When it comes to music, age really has no bar! Metal too has no restrictions, and we’re here to prove it with an article that was written to us by a middle aged metalhead! Read on…I am a 52 year-old woman with a grandchild of 2, and I love heavy metal. Am I a freak? Perhaps. But when Iron Maiden came to Bangalore on Feb 15th, and earlier on March 17th 2007, I was among the first to buy the tickets and stand zapped as I watched Dave Murray and Adrian Smith do their guitar riffs, and Bruce Dickenson belt out my old favourites with such energy. And no, I don’t headbang…I draw a line at that, because I value my sanity, and I need to watch them perform. But of course, I sing along, much to the amusement of my metal head daughter who accompanies me to these gigs.
With 30 odd years of being in the music industry, these guys are definitely my contemporaries. But no one raises their eyebrows at them. But when I evince an interest in metal, or hum some of their tunes in the presence of anyone, people look askance at me. Why?
Yes, I love Iron Maiden, Metallica, Children of Bodom, Judas Priest, Black Sabbath, Deep Purple, Mark Knopfler, Pink Floyd, Sting, Cradle of Filth, Lacuna Coil, Jethro Tull, Pantera, Incubus…the list is endless…along with M.S.Subbalakshmi, M.D.Ramanathan, D.K.Pattammal, M.L.Vasantha Kumari, Pandit Ravi Shankar, Pithukuli Murugadas..to name a few. I love them all because I love the kind of music each one of the above creates. It is in music that the east and west meet, as also the north and south.
Heavy metal is the explosive expression of anger and frustration, whether personal or societal. Of course, adolescent angst is ubiquitous, and we too have felt it in our time. But as far as I can remember, this anger and frustration were carefully kept under wraps, largely owing to the reverence and healthy fear we held our elders in. Public expression of personal emotions was a strict no-no. Today, this angst has garnered peer support, gained momentum and has come out of hiding, to celebrate boldly at large concerts.
When we look beyond the first impression of loud noises, we are struck by the depth of thought in the lyrics, and the skill and dexterity of the instrumentalists. Most of the metal guitarists are classical guitar players. Without the sweat and toil of classical instruction, it would be impossible to do the brilliant riffs where the hands move at lightning speed, evoking all kinds of sounds from the instruments.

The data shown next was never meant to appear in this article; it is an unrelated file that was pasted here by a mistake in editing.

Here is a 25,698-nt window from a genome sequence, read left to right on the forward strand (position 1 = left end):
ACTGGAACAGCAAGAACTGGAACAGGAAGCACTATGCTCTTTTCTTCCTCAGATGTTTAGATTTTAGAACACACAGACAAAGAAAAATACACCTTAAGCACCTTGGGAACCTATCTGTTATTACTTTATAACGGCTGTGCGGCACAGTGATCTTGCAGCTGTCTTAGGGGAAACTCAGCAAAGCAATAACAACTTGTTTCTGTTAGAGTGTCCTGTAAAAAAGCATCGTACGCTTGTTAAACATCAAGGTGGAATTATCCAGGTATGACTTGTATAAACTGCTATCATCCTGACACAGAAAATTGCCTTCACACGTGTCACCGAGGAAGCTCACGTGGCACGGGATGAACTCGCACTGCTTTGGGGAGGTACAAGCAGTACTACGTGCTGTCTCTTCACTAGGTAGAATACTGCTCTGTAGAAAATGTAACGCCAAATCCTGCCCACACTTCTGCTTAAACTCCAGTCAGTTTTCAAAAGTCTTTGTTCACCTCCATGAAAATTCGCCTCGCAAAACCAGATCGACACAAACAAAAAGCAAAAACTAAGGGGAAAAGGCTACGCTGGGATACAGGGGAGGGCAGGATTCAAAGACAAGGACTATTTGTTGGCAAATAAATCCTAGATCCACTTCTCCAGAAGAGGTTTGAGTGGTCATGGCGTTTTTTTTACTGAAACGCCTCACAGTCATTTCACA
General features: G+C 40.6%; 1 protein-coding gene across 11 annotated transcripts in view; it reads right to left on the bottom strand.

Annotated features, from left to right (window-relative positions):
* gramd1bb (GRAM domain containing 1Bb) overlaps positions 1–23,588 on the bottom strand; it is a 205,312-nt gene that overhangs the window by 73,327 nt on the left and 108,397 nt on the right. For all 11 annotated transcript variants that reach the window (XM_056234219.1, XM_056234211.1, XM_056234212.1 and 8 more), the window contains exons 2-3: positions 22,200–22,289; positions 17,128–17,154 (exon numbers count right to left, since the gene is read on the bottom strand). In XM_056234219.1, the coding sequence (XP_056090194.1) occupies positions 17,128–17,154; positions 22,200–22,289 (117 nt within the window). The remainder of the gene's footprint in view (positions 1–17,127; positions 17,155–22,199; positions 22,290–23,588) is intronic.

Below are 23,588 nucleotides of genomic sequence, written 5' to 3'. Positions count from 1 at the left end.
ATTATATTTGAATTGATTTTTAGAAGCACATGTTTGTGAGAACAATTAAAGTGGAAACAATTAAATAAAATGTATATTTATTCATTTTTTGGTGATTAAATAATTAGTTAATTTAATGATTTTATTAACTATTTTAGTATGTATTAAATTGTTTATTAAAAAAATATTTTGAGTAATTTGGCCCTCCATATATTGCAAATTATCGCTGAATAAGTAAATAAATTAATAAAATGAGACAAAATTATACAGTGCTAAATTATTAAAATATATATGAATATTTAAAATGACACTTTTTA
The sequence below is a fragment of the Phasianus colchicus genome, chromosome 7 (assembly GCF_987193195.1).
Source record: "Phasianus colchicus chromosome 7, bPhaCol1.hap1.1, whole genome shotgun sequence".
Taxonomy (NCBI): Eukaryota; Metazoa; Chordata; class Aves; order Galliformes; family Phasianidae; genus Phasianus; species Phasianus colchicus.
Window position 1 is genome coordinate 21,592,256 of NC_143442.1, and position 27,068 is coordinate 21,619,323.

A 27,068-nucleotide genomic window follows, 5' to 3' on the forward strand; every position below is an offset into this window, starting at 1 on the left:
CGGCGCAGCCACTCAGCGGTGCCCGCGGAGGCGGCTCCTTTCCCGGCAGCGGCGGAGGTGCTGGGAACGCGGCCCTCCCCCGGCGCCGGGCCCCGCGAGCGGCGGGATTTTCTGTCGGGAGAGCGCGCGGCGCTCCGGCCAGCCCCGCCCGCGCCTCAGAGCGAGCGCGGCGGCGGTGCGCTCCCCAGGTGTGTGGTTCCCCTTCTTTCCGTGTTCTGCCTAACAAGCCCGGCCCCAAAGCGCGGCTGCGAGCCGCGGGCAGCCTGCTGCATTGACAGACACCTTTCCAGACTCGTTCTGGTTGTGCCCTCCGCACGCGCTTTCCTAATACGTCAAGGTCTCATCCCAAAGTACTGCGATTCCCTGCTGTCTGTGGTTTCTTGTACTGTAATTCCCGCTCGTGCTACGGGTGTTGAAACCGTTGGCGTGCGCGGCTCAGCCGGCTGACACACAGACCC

As a teacher of English at the high school level, I have had occasion to use some of Pink Floyd’s songs in my poetry sessions. When the teacher mentions music that is in the area of interest of any youngster, she or he can be assured of their undivided attention. What better way to get kids to read Coleridge’s Rime of the Ancient Mariner than to play the Iron Maiden version in class? With Bruce emoting the killing of the albatross and the misery of the mariner, and the lead guitars creating a frenzy of sound akin to the turbulence of the sea, the teacher can erase herself as a superfluity. Coleridge will endure in those young minds, for sure!
I guess I must be grateful to my family for making it possible for Carnatic classical music to co-exist happily with rock and metal. We were taught to see beauty in all forms of art. As an essential part of the middle class culture, we as children were given Carnatic vocal music lessons, while the boys were taught the Mridangam.
Then, western music entered our lives in the form of The Beatles and The Sound of Music. There was no looking back after that. As true-blue music lovers, my family of parents, grandparents, various uncles and aunts saw beauty in the new sound that invaded our house.
The sound of the guitar was what ignited a passion in me that burns bright to this day. Friends, those were the days of the Radio, and I hadn’t even the slightest notion of what a guitar looked like. But I was determined to have one, and play it. “Appa, I want a guitar”, I said to my father. That very evening, he took me to the only place for guitars on Mount Road in the erstwhile Madras city. Walking amidst a host of instruments hung up on the walls, my father asked to see a guitar. The salesman looked oddly at us, and then pointed to the various samples on the walls. We went in for a piece that cost Rs. 95/- and had a sound that, by default, was truly classy.
Guitar teachers were an extremely rare commodity, so I had to content myself with constant listening and experimentation. Hey kids of today, when you want the lyrics and chords of a song, all you do is click on your mouse, and the internet provides you with words, chords, tabs…what have you. In our days, long playing records were very expensive (they cost Rs. 45 and more!!!), so we would request for the song of our choice on a weekly programme called Listeners’ Choice. Three long weeks of waiting later, if we were lucky, the song would be played. At our end, we would sit with our huge Grundig spool tape recorder, ready to depress the record button at the right time. And to learn the chords (believe me, I didn’t even know they were called “chords”!) we would rewind, play, rewind, play on high RPM for clarity, and feel our way throughout the fret board till we got the right sounds.
I remember my grandmother sitting one morning on the swing in the hall, chanting the Vishnu Sahasranamam. My sister, brother and I were trying to learn Smokie’s number called Stranger, You’re in Danger. As we introduced the song with the peppy bass riff, my grandmother stopped her chanting, listened and said, “That is in the raga Shuddha Dhanyasi”, and she sang a few lines of an M.S.Subbalakshmi song, Bhavamulona bhahyamunandunu. Sure enough, both sounded exactly the same. It was then I learnt that music is the same. Like love, music has no barriers, and cannot be contained by anyone, anywhere. Most definitely, music is the food of not only love, but life itself.